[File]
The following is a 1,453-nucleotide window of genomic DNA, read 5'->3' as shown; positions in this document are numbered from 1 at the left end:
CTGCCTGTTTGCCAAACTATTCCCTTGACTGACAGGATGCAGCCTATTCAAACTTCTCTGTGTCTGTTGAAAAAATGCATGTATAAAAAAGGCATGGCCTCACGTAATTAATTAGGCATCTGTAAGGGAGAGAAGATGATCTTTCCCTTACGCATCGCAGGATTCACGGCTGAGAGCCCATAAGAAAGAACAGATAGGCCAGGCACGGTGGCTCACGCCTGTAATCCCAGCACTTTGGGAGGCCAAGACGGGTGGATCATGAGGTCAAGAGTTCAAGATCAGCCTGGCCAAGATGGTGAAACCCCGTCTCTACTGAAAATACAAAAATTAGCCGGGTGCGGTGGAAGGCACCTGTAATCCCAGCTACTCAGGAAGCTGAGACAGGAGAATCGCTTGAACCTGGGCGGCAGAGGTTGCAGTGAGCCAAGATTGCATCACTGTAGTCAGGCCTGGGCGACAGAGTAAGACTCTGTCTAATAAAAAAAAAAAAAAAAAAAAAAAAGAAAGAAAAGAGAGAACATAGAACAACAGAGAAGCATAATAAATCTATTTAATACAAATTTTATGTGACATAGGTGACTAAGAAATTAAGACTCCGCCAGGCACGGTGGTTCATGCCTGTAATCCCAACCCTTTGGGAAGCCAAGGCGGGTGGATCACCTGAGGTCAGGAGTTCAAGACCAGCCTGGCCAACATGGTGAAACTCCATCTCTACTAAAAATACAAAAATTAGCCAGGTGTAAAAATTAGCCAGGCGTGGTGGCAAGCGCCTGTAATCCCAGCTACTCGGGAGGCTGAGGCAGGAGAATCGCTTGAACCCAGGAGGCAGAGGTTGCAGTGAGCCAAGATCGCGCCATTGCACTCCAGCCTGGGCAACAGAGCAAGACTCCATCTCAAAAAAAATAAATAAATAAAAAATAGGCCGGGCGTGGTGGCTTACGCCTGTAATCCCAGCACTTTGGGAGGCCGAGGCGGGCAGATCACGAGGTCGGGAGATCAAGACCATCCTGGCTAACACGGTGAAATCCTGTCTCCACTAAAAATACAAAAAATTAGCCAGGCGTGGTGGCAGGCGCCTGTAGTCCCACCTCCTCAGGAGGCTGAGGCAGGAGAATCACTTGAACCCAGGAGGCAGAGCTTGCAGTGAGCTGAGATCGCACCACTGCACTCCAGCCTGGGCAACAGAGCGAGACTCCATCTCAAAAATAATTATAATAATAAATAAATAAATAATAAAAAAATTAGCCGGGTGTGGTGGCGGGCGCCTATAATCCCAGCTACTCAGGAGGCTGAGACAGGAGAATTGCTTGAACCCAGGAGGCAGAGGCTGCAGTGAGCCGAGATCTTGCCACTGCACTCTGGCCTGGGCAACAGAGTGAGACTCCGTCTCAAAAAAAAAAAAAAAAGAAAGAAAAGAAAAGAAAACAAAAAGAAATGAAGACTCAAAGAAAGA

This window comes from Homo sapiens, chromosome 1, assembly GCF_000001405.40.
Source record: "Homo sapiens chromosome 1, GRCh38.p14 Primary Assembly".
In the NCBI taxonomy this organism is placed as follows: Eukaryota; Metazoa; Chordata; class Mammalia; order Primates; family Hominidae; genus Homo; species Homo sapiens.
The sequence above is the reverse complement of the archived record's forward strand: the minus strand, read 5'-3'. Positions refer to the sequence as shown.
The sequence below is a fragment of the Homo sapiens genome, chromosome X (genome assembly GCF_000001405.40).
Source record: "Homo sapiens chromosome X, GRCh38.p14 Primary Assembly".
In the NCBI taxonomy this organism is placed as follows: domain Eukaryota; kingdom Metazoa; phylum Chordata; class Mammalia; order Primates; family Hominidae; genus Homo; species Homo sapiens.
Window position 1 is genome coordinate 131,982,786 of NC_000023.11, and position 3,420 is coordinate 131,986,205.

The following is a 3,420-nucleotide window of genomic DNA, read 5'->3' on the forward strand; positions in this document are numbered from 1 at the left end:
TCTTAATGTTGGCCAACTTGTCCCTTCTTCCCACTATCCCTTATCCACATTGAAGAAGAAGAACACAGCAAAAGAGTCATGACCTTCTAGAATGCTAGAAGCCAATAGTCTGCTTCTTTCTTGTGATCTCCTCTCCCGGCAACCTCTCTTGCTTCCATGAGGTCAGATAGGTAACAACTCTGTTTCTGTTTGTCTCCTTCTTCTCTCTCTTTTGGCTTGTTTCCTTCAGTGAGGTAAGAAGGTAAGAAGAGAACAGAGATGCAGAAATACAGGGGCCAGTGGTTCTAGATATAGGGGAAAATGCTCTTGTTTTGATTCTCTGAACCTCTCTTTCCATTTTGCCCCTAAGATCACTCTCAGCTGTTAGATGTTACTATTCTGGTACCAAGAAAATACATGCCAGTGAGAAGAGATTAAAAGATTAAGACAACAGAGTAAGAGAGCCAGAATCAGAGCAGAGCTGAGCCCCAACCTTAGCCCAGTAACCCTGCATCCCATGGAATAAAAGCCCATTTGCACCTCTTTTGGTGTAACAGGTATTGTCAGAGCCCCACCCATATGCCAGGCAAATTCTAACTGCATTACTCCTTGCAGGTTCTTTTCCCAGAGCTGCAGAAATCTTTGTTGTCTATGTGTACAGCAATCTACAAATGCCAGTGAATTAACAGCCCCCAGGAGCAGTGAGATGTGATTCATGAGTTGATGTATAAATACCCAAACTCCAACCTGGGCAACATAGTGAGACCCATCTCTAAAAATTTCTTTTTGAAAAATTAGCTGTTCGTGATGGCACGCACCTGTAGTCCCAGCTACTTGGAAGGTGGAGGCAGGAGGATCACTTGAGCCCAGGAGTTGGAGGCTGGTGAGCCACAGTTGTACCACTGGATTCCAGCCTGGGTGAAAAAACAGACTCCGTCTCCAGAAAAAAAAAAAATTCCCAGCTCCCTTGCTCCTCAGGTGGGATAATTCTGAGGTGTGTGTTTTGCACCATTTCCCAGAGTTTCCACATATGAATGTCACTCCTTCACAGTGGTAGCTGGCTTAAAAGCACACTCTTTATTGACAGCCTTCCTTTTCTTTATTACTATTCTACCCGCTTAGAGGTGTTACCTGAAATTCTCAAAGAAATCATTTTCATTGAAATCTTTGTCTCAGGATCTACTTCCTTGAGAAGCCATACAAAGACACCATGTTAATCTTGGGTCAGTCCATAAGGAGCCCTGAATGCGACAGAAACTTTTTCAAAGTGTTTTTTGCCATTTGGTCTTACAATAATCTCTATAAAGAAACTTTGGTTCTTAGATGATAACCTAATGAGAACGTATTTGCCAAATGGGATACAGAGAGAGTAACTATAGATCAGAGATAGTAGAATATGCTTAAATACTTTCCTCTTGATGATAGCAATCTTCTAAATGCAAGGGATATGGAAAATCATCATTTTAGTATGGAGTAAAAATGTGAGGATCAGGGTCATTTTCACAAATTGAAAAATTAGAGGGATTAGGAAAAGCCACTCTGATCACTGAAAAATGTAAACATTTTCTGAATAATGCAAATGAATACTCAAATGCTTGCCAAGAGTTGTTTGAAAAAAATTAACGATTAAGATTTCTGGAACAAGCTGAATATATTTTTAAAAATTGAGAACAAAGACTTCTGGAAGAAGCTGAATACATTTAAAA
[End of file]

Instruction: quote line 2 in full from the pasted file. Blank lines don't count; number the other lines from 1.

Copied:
CTGCCTGTTTGCCAAACTATTCCCTTGACTGACAGGATGCAGCCTATTCAAACTTCTCTGTGTCTGTTGAAAAAATGCATGTATAAAAAAGGCATGGCCTCACGTAATTAATTAGGCATCTGTAAGGGAGAGAAGATGATCTTTCCCTTACGCATCGCAGGATTCACGGCTGAGAGCCCATAAGAAAGAACAGATAGGCCAGGCACGGTGGCTCACGCCTGTAATCCCAGCACTTTGGGAGGCCAAGACGGGTGGATCATGAGGTCAAGAGTTCAAGATCAGCCTGGCCAAGATGGTGAAACCCCGTCTCTACTGAAAATACAAAAATTAGCCGGGTGCGGTGGAAGGCACCTGTAATCCCAGCTACTCAGGAAGCTGAGACAGGAGAATCGCTTGAACCTGGGCGGCAGAGGTTGCAGTGAGCCAAGATTGCATCACTGTAGTCAGGCCTGGGCGACAGAGTAAGACTCTGTCTAATAAAAAAAAAAAAAAAAAAAAAAAAGAAAGAAAAGAGAGAACATAGAACAACAGAGAAGCATAATAAATCTATTTAATACAAATTTTATGTGACATAGGTGACTAAGAAATTAAGACTCCGCCAGGCACGGTGGTTCATGCCTGTAATCCCAACCCTTTGGGAAGCCAAGGCGGGTGGATCACCTGAGGTCAGGAGTTCAAGACCAGCCTGGCCAACATGGTGAAACTCCATCTCTACTAAAAATACAAAAATTAGCCAGGTGTAAAAATTAGCCAGGCGTGGTGGCAAGCGCCTGTAATCCCAGCTACTCGGGAGGCTGAGGCAGGAGAATCGCTTGAACCCAGGAGGCAGAGGTTGCAGTGAGCCAAGATCGCGCCATTGCACTCCAGCCTGGGCAACAGAGCAAGACTCCATCTCAAAAAAAATAAATAAATAAAAAATAGGCCGGGCGTGGTGGCTTACGCCTGTAATCCCAGCACTTTGGGAGGCCGAGGCGGGCAGATCACGAGGTCGGGAGATCAAGACCATCCTGGCTAACACGGTGAAATCCTGTCTCCACTAAAAATACAAAAAATTAGCCAGGCGTGGTGGCAGGCGCCTGTAGTCCCACCTCCTCAGGAGGCTGAGGCAGGAGAATCACTTGAACCCAGGAGGCAGAGCTTGCAGTGAGCTGAGATCGCACCACTGCACTCCAGCCTGGGCAACAGAGCGAGACTCCATCTCAAAAATAATTATAATAATAAATAAATAAATAATAAAAAAATTAGCCGGGTGTGGTGGCGGGCGCCTATAATCCCAGCTACTCAGGAGGCTGAGACAGGAGAATTGCTTGAACCCAGGAGGCAGAGGCTGCAGTGAGCCGAGATCTTGCCACTGCACTCTGGCCTGGGCAACAGAGTGAGACTCCGTCTCAAAAAAAAAAAAAAAAGAAAGAAAAGAAAAGAAAACAAAAAGAAATGAAGACTCAAAGAAAGA